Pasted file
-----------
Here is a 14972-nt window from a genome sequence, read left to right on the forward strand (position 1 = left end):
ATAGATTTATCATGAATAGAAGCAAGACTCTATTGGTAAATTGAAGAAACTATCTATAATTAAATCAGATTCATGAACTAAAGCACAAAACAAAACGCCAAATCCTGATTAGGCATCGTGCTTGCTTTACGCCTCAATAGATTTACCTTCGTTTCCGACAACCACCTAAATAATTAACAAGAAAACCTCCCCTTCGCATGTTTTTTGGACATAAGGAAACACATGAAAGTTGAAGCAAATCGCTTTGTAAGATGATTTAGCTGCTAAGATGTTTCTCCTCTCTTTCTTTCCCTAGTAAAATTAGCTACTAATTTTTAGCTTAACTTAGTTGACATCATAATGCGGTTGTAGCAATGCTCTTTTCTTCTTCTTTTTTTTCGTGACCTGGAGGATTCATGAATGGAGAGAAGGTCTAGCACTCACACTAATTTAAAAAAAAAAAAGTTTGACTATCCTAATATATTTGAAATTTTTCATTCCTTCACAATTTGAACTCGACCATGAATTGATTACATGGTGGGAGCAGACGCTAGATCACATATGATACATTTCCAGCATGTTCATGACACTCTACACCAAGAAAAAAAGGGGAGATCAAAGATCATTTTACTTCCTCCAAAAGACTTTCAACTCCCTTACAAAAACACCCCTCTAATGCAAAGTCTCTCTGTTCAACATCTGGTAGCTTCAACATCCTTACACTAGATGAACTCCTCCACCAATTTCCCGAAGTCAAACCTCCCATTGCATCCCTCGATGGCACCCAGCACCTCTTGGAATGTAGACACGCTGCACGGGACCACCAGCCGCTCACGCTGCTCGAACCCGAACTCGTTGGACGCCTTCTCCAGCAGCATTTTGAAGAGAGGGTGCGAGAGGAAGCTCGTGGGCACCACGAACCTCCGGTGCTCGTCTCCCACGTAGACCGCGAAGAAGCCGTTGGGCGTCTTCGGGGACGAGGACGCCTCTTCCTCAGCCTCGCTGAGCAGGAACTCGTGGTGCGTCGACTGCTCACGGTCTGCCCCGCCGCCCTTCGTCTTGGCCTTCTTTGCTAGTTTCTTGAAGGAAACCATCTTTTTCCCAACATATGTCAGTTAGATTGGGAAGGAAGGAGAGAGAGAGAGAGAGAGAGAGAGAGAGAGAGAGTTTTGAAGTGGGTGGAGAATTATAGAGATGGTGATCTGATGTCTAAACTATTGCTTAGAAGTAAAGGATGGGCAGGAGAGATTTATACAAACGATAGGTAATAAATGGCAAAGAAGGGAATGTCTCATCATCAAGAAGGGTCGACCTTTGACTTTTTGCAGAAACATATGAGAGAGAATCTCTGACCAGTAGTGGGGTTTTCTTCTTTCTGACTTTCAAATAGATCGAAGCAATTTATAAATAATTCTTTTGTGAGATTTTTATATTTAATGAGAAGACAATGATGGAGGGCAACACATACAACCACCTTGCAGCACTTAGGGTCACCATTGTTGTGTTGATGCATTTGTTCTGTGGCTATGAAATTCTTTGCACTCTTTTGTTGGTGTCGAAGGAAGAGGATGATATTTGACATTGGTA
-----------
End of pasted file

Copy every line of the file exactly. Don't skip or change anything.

Here is a 14972-nt window from a genome sequence, read left to right on the forward strand (position 1 = left end):
ATAGATTTATCATGAATAGAAGCAAGACTCTATTGGTAAATTGAAGAAACTATCTATAATTAAATCAGATTCATGAACTAAAGCACAAAACAAAACGCCAAATCCTGATTAGGCATCGTGCTTGCTTTACGCCTCAATAGATTTACCTTCGTTTCCGACAACCACCTAAATAATTAACAAGAAAACCTCCCCTTCGCATGTTTTTTGGACATAAGGAAACACATGAAAGTTGAAGCAAATCGCTTTGTAAGATGATTTAGCTGCTAAGATGTTTCTCCTCTCTTTCTTTCCCTAGTAAAATTAGCTACTAATTTTTAGCTTAACTTAGTTGACATCATAATGCGGTTGTAGCAATGCTCTTTTCTTCTTCTTTTTTTTCGTGACCTGGAGGATTCATGAATGGAGAGAAGGTCTAGCACTCACACTAATTTAAAAAAAAAAAAGTTTGACTATCCTAATATATTTGAAATTTTTCATTCCTTCACAATTTGAACTCGACCATGAATTGATTACATGGTGGGAGCAGACGCTAGATCACATATGATACATTTCCAGCATGTTCATGACACTCTACACCAAGAAAAAAAGGGGAGATCAAAGATCATTTTACTTCCTCCAAAAGACTTTCAACTCCCTTACAAAAACACCCCTCTAATGCAAAGTCTCTCTGTTCAACATCTGGTAGCTTCAACATCCTTACACTAGATGAACTCCTCCACCAATTTCCCGAAGTCAAACCTCCCATTGCATCCCTCGATGGCACCCAGCACCTCTTGGAATGTAGACACGCTGCACGGGACCACCAGCCGCTCACGCTGCTCGAACCCGAACTCGTTGGACGCCTTCTCCAGCAGCATTTTGAAGAGAGGGTGCGAGAGGAAGCTCGTGGGCACCACGAACCTCCGGTGCTCGTCTCCCACGTAGACCGCGAAGAAGCCGTTGGGCGTCTTCGGGGACGAGGACGCCTCTTCCTCAGCCTCGCTGAGCAGGAACTCGTGGTGCGTCGACTGCTCACGGTCTGCCCCGCCGCCCTTCGTCTTGGCCTTCTTTGCTAGTTTCTTGAAGGAAACCATCTTTTTCCCAACATATGTCAGTTAGATTGGGAAGGAAGGAGAGAGAGAGAGAGAGAGAGAGAGAGAGAGAGAGTTTTGAAGTGGGTGGAGAATTATAGAGATGGTGATCTGATGTCTAAACTATTGCTTAGAAGTAAAGGATGGGCAGGAGAGATTTATACAAACGATAGGTAATAAATGGCAAAGAAGGGAATGTCTCATCATCAAGAAGGGTCGACCTTTGACTTTTTGCAGAAACATATGAGAGAGAATCTCTGACCAGTAGTGGGGTTTTCTTCTTTCTGACTTTCAAATAGATCGAAGCAATTTATAAATAATTCTTTTGTGAGATTTTTATATTTAATGAGAAGACAATGATGGAGGGCAACACATACAACCACCTTGCAGCACTTAGGGTCACCATTGTTGTGTTGATGCATTTGTTCTGTGGCTATGAAATTCTTTGCACTCTTTTGTTGGTGTCGAAGGAAGAGGATGATATTTGACATTGGTA